• Criticized the first round of talks between the Trump administration, Canada and Mexico on a “new NAFTA” as again being behind closed doors, with no information for the public or for workers. That duplicated the negotiations for the original NAFTA, the jobs-losing three-nation “free trade” pact that Trumka said benefits multinational corporations, not workers.

• Said he quit the administration’s Manufacturing Advisory Committee because labor could not “be associated with white nationalists and neo-Nazis” after Trump’s endorsement of those groups’ actions in their riot in Charlottesville, Va. “We made a conscious decision that was intolerable,” Trumka said. Former top federation staffer Thea Lee also quit the panel.

• Reiterated that even though relations between the White House and labor are cool, unions and their allies still take the stand that “We’ll judge you by what you do. If you do things that are good for working people, we’ll support you. If you do things that are bad for working people, we’ll oppose you.”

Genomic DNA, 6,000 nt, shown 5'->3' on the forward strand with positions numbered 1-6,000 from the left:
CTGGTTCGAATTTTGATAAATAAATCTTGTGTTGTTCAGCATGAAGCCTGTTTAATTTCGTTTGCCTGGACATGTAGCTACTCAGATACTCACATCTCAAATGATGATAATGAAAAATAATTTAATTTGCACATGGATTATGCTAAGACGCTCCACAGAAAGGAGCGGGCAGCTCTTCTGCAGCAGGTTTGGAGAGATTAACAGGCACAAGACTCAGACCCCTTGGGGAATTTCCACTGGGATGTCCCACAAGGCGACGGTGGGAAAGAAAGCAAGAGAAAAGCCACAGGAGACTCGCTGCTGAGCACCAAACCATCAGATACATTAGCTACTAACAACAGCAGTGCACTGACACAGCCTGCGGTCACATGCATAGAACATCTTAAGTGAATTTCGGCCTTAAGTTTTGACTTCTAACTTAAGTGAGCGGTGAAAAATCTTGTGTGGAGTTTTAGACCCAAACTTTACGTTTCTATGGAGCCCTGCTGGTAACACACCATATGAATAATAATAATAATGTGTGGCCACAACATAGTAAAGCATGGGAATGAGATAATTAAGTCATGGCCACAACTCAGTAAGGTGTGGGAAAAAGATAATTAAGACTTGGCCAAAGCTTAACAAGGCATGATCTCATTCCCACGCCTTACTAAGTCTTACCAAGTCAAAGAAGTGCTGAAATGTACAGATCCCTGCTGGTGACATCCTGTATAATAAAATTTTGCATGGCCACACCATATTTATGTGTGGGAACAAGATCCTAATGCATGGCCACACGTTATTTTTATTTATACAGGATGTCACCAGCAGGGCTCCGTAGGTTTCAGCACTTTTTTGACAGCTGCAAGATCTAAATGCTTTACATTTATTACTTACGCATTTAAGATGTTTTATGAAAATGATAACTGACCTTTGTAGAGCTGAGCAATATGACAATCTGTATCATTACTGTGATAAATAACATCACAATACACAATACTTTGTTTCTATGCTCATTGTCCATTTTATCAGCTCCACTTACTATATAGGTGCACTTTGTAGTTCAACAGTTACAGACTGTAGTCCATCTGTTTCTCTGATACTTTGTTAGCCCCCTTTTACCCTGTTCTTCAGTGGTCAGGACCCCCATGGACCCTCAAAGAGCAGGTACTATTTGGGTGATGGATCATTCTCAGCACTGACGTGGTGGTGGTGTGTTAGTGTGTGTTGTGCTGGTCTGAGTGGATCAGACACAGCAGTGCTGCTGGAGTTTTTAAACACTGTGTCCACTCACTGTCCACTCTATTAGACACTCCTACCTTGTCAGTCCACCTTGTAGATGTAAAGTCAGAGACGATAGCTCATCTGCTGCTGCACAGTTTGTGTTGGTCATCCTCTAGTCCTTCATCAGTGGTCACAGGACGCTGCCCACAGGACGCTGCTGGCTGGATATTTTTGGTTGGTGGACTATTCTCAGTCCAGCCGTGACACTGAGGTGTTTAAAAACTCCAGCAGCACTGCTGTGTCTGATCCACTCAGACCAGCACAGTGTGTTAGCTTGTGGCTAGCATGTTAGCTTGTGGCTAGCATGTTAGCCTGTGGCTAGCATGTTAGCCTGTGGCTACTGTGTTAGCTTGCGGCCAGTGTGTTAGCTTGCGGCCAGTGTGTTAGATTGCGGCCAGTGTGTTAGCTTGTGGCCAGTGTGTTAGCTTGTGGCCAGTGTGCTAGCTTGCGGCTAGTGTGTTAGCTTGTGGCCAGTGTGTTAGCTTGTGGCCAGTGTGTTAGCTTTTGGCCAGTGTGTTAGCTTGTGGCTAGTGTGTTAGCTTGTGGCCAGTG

Trumka used infrastructure and the Affordable Care Act as examples. He said that if the administration produces a viable $1 trillion 10-year plan to rebuild U.S. roads, subways, rail lines, airports and other infrastructure, unions will support it. By contrast, Trump backed all GOP efforts to repeal the ACA and throw millions of people off of health insurance. Unions and their allies teamed up to defeat the GOP schemes.

 • Said the nation’s work-life balance is out of whack. “Our surveys found more and more Americans are overcome by work,” with flat wages, longer hours, less vacation, fewer paid sick days, declining health care coverage and no paid sick or family leave. The federation released a report, Laboring On Labor Day, making those points. The solution, Trumka said, is simple: Join a union.

 “If you’re in a union, you’re more likely to receive time off, overtime pay and paid time off in general,” he said. Legislation for paid sick and family leave, which labor backs, handles just one facet of that problem, for example. But like the others, “It’s an area where the labor movement has faced the onslaught” of corporate and political opposition, he said.